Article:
This is part 3 of a 3-part interview featuring Steve King, creator of the Green Geek Blog
BILL: The majority of readers here are interested in learning more about aspects of financial freedom and how to become independently wealthy. In your opinion, how does what you’re doing at Green Geek fit in to that objective?
STEVE: My philosophy towards technology and social sustainability inherently revolves around efficiency; cost savings is a side effect of this. With many of the actions for property owners, such as replacing light bulbs with CFL?s or replacing entire appliances, the up front cost seems high but the energy savings outweighs this cost in the long run. Conservation is a very important philosophy in financial freedom, as it equates directly to reduced expenses. The benefit of these technologies is energy and cost savings, with absolutely no loss of comfort or function. After all, the less money you’re spending, the more money you’re able to keep. Benjamin Franklin said it best, “a penny saved is a penny earned.”
BILL: In your opinion, what changes need to be made both in the short and long term?
STEVE: In the short term, it will benefit us all to reduce our energy consumption by doing things like replacing light bulbs, draft proofing, and applying common sense such as shutting off the lights and the TV if you’re going out for the night. Buy organic food where available, locally produced if possible. If you’re buying a new appliance, look for an Energy Star rated one. Put your computer into auto-hibernation mode so it shuts itself off after a period of disuse, without you even thinking about it. Drive a hybrid car, carpool, ride a bike. In upcoming elections, vote consciously. Learn the issues, and vote for what’s best for the planet. In the long term, we need to completely get rid of fossil fuels. Our dwindling supplies should take care of that, but it should be a conscious choice to progress beyond it rather than a move forced by necessity. The Building code needs to be changed to adopt LEED standards, and home appliances and devices need to be built to be as energy efficient as possible, as well as completely recyclable. We need to eliminate personal self-propelled vehicles as our primary mode of transportation, and instead focus on creating new sustainable eco-villages that are walkable and connected via a high speed rail system into a beautiful majestic sprawling region that is full of natural green spaces, parks, agricultural areas, all powered by passive and eco-friendly means such as integrated solar, offshore wind farms and geothermal systems.
BILL: In your life, who have been the major influences in shaping your philosophies and views?
STEVE: There have been many people who have inspired me, but one that really stands out is Nikola Tesla. His work wasn’t specifically related to environmental topics; rather he was focused on finding better ways to do things. Another influential person I encountered in my life was one of my professors in my first year of school. I started school studying electrical engineering, inspired by Nikola Tesla. I decided to minor in biotechnology, and at the time I was acting with the belief that anyone who was opposed to genetic engineering and biotechnology must be a closed-minded religious fundamentalist. Luckily for me, I happened to get a fantastic professor for a bioethics class, and rather than just teaching us from the textbook she also showed us other perspectives of the issues. It was during this class that I discovered organic agriculture and the dangers of chemical pesticides, both the promises and the tremendous risks involved with gene splicing to create “better” organisms, and the potential for natural systems. The professor loaned me a book, which I read in 1 night and then promptly purchased my own copy the day after. That book was John Todd’s book From Eco-Cities to Living Machines. I decided to switch majors to environmental engineering the following year, and was very successful with my new studies, graduating near the top of my class with an honours diploma. Recently, I’ve been very inspired by the writings of Steve Pavlina. His perspective on the field of personal development has really made an impression on me, because he’s done such incredible things using a unique blend of technology (blogging, podcasting, and programming) and spirituality. Finally, it’s somewhat clich?, but my family has also greatly influenced my philosophies and views. My personality is a blend of my father’s strong intellect, logical thinking and a desire for lifelong learning, and my mother’s creativity, spirituality and compassion for other people and for the planet. I’m driven by the belief that the planet must be saved for us and for future generations, but at the same time I’m tempered by the question of how it can be done.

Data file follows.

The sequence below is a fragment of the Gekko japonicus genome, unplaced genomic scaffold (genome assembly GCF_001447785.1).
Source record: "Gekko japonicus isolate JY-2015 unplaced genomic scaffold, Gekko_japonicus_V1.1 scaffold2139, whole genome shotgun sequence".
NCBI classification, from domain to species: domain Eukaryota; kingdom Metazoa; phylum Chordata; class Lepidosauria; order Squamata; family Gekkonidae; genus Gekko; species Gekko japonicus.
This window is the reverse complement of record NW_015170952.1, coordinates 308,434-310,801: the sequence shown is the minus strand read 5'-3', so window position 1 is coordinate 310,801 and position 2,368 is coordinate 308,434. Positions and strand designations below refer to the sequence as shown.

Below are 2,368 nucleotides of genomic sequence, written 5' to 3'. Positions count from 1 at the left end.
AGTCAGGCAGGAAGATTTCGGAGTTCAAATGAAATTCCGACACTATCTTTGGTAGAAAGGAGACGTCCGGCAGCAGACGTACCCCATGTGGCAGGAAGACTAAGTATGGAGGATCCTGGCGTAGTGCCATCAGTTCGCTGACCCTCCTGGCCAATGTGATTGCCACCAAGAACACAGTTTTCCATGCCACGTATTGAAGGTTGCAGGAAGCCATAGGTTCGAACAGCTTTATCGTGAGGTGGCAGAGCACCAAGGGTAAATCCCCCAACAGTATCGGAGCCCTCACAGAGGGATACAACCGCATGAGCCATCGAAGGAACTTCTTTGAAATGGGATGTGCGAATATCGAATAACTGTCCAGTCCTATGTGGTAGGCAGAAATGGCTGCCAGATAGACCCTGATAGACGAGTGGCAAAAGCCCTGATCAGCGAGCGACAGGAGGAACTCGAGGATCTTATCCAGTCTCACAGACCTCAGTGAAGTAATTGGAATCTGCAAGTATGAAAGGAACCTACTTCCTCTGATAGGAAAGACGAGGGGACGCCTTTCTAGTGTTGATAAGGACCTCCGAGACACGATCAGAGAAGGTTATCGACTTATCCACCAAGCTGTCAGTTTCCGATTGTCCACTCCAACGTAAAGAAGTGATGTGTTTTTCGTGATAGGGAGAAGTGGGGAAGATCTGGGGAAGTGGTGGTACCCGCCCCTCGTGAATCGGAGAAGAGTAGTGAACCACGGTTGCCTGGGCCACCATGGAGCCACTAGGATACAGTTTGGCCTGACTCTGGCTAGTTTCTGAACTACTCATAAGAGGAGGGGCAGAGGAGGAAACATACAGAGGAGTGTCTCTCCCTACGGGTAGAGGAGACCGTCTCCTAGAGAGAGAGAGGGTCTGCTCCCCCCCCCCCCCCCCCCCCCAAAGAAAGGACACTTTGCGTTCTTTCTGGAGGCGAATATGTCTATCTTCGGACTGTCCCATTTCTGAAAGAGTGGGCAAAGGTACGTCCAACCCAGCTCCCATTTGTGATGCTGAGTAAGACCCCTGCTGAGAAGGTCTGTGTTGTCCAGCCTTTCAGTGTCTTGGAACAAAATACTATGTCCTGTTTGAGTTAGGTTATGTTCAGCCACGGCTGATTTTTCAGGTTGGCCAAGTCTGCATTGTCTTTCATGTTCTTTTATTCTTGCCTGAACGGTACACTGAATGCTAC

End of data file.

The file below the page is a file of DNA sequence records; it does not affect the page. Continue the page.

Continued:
BILL: I would be very interested in working with you in coauthoring some informative articles relating to health, eco-awareness and the financial advantages stemming from that. Would you give me that honor?
STEVE: Absolutely, it would be my pleasure to introduce more of these concepts with your readers!
BILL: I’m quite taken with the notion that adopting a healthy lifestyle can equate to massive long-term financial savings in regards to reduced cost of health care. Perhaps that can be our first joint writing project.
STEVE: I am excited about the possibility to reach your readers and develop some material that will hopefully make a positive difference.
BILL: Thank you for being with us for this short while, Steve. And good luck with the Green Geek Blog.
STEVE: Thank you as well, Bill. Best of luck to you with your website also.
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